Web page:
The Blind Bull, Buxton

So here we are again on another weekend away, driving myself across the country and my long-suffering wife apoplectic as she wrangles two toddlers while I treat myself to a rather nice lunch. Sorry.

To be fair, I was in a similar state of incandescence last night, after the inability of Travelodge to provide a postcode on the correct carriageway of the M6 meant it took me an hour and ten minutes to get to a hotel three miles from my gig. The confirmation email also warned of imminent roadworks in April 2020, so god knows who’s going to break it to them about Covid, let alone monkey pox. Ideally, one of the advantages of a child-free evening should be a chance to get to bed reasonably early rather than furiously clutching a mug of whisky two hours after you intended to be asleep. Funnily enough, the single malt in question was a birthday gift from my good friend Nick Revell, an excellent little number named ‘Singleton’ which is I imagine what I may well be when my wife reads this.

As I’m gigging in Glossop and Saddleworth tonight, I once again asked on Twitter for lunch recommendations, and just like last month, @frivoliteabakes came to my rescue. In fact, she could be said to have excelled herself. Well worth a foodie follow. So I jumped in the car and headed off through the Peak District to Buxton, or to be more accurate, Little Hucklow. Or, to be really picky, The Blind Bull – a Twelfth Century Inn nestling down the bottom of the sort of left turn which makes you think they cannot be serious. When you get here, however, it quickly becomes very clear they are.

The drive itself was stunning, and the glorious countryside provides the perfect backdrop to what I’m delighted to report was an equally stunning lunch. Look away now, Emily. I was placed in a cosy little corner table in thoroughly tastefully refurbished surroundings – all stone floors and wood, open fireplaces and good prints on the wall – exactly how you imagine a medieval publican might redecorate his place if he’d had access to a decent interior designer. As my gig is still five hours away, I’m still sat here, but considering a walk through the beer garden and out on to the rolling hills in a while to shift a little of the treacle tart I’ve just polished off, of which more later.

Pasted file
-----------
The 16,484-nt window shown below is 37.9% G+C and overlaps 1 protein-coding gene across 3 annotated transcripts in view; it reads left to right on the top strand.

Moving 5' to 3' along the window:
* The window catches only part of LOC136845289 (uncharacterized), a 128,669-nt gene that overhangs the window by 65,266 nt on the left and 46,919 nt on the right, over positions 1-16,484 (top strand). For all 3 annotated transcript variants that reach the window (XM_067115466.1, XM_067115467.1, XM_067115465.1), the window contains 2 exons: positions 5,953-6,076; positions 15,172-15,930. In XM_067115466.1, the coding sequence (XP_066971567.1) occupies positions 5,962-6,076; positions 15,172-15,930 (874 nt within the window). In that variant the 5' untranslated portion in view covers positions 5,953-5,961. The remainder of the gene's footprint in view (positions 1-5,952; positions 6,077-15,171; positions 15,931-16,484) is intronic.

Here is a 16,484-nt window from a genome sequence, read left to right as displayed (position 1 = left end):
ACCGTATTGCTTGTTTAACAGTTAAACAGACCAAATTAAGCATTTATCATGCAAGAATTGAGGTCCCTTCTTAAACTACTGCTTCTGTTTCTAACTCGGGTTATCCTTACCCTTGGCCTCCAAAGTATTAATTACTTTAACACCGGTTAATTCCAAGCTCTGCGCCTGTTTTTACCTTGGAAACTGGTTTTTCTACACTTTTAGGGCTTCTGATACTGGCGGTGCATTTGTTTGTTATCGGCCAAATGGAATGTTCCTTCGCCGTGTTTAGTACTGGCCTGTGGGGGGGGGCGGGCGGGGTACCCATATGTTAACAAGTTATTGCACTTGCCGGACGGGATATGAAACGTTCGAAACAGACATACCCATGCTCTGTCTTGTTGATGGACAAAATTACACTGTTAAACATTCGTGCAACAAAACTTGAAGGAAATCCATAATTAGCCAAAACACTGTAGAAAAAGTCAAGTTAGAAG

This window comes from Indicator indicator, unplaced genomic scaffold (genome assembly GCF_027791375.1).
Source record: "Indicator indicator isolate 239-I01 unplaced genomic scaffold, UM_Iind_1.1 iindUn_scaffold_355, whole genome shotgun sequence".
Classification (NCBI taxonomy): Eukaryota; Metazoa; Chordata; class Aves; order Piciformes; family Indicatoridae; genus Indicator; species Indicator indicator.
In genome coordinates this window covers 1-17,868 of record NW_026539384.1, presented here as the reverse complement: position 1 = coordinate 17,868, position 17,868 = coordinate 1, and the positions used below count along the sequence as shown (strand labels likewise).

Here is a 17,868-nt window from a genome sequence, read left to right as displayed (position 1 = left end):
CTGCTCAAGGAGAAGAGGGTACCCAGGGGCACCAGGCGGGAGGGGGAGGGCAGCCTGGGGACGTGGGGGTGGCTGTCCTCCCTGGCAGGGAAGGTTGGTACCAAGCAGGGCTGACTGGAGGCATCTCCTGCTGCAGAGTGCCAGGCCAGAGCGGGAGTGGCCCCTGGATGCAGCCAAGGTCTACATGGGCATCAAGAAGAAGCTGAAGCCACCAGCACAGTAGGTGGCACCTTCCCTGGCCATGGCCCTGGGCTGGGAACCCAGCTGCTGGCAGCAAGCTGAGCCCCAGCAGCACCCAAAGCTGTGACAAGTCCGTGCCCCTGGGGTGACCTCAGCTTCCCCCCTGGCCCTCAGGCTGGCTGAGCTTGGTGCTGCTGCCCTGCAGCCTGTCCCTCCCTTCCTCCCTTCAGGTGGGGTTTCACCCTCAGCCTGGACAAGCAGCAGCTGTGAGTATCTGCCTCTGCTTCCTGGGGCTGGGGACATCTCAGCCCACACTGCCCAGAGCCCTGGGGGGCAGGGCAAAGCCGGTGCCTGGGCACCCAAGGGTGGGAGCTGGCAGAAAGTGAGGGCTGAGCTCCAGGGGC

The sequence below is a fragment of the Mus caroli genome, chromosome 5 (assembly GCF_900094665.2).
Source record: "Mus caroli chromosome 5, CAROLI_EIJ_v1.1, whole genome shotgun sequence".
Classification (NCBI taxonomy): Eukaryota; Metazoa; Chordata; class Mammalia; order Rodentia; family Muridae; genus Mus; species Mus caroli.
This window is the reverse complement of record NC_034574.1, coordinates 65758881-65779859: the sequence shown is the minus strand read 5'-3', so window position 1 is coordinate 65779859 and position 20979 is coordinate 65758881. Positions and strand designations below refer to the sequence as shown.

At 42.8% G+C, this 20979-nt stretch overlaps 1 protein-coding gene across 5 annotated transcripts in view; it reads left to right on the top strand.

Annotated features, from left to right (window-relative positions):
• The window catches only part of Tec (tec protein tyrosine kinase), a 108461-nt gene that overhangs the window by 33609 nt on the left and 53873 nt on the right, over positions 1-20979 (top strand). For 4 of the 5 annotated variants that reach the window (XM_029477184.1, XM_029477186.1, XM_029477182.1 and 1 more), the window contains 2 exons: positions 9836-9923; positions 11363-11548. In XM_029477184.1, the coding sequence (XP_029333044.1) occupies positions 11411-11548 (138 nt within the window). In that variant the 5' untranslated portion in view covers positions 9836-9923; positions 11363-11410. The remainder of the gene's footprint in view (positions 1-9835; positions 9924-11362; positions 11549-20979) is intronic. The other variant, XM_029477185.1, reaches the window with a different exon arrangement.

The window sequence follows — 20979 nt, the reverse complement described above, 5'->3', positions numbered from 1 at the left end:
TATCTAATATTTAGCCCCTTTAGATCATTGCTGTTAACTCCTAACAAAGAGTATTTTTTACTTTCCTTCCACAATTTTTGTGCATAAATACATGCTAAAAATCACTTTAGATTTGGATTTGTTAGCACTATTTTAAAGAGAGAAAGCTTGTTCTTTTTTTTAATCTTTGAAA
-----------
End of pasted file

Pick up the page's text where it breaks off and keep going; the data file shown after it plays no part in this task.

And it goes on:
As it is genuinely hard to think of a more picturesque destination for lunch, I’m also at a loss to think of a menu I’ve had more trouble choosing from. I wanted almost all of it. Bless my waitress who patiently took me through most of it twice while I ummed and ahhed and was generally useless. I was sorely tempted by the raw roast beef with fermented chilli and shrimp dressing – indeed I’m actually salivating writing this and cursing myself for not having it, but that would have meant foregoing the asparagus with crispy egg and pickled shallot I had instead. This came in a vivid green lovage sauce and may well be the nicest thing I’ve put in my mouth since lockdown. Breaking open the egg to allow the yolk to ooze out into it provided a masterstroke of creamy richness, and I genuinely failed to display any shame whatsoever in using the teaspoon from the (excellent) coffee I’d ordered on arrival to spoon up all the sauce that remained. Leaving anything on the plate would have been a greater sin.